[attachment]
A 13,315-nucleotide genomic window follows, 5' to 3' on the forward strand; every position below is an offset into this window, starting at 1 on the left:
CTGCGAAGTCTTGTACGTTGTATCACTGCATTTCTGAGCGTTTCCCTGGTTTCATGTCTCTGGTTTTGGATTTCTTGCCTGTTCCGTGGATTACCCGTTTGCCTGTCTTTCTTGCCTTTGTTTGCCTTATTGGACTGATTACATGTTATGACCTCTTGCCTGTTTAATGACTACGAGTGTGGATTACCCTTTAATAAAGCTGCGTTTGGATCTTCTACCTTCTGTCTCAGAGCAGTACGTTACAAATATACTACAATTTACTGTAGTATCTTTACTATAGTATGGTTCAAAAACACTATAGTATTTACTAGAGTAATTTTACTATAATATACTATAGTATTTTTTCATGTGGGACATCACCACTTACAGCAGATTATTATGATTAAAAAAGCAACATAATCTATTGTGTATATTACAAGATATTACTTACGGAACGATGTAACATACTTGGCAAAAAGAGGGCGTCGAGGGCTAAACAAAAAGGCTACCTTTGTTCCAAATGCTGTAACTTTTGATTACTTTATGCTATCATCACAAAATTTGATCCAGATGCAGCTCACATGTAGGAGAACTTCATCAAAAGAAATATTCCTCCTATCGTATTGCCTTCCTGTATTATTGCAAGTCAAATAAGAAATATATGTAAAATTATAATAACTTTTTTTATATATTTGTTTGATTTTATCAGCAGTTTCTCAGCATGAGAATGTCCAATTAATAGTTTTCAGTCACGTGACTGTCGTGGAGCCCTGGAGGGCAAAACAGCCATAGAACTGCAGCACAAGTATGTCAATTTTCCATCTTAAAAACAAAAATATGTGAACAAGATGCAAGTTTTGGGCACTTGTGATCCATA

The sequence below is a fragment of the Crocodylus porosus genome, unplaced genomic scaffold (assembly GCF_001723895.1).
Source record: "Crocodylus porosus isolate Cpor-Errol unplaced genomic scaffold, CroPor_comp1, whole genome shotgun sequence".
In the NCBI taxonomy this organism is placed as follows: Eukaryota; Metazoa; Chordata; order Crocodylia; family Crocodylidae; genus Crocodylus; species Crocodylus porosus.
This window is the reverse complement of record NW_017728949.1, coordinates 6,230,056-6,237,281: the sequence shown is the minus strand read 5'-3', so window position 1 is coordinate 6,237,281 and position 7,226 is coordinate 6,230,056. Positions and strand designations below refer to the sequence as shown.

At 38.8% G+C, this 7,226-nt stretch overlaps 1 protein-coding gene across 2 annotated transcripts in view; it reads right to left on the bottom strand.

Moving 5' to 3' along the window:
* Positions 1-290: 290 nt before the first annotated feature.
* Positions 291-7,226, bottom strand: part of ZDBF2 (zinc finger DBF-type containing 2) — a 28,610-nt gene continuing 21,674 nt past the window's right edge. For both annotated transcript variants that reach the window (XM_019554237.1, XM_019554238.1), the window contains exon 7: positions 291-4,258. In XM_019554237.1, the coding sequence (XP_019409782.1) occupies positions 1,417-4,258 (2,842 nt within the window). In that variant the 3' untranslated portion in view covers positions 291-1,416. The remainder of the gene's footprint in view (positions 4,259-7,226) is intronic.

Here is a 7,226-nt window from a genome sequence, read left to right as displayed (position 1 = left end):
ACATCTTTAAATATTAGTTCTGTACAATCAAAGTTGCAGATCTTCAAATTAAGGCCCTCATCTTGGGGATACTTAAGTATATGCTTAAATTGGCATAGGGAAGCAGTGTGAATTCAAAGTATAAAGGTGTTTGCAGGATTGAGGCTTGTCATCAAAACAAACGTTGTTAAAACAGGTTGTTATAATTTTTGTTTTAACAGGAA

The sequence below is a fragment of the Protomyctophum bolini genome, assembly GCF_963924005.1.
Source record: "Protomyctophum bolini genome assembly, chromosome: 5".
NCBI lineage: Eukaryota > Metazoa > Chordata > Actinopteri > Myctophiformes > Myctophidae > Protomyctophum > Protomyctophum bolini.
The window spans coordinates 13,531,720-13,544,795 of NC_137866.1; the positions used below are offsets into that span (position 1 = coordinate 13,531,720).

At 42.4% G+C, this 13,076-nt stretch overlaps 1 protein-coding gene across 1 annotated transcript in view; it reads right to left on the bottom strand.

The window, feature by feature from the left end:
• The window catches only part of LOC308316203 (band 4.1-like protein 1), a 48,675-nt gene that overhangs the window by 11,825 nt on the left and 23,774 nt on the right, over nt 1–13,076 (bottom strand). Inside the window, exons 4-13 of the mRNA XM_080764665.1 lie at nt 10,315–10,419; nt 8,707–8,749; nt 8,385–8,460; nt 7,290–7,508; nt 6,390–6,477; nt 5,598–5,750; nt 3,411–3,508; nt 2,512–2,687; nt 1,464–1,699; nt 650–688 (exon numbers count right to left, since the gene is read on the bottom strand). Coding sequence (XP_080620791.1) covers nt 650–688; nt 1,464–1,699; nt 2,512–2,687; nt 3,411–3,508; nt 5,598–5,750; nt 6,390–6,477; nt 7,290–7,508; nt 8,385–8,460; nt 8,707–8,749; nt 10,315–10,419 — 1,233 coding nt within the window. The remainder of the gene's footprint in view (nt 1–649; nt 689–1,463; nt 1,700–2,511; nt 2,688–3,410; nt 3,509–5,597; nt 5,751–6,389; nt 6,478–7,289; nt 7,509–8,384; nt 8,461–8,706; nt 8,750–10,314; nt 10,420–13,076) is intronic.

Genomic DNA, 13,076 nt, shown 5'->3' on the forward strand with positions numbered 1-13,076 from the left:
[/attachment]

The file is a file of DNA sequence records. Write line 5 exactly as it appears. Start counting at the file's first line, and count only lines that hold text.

In the NCBI taxonomy this organism is placed as follows: Eukaryota; Metazoa; Chordata; order Crocodylia; family Crocodylidae; genus Crocodylus; species Crocodylus porosus.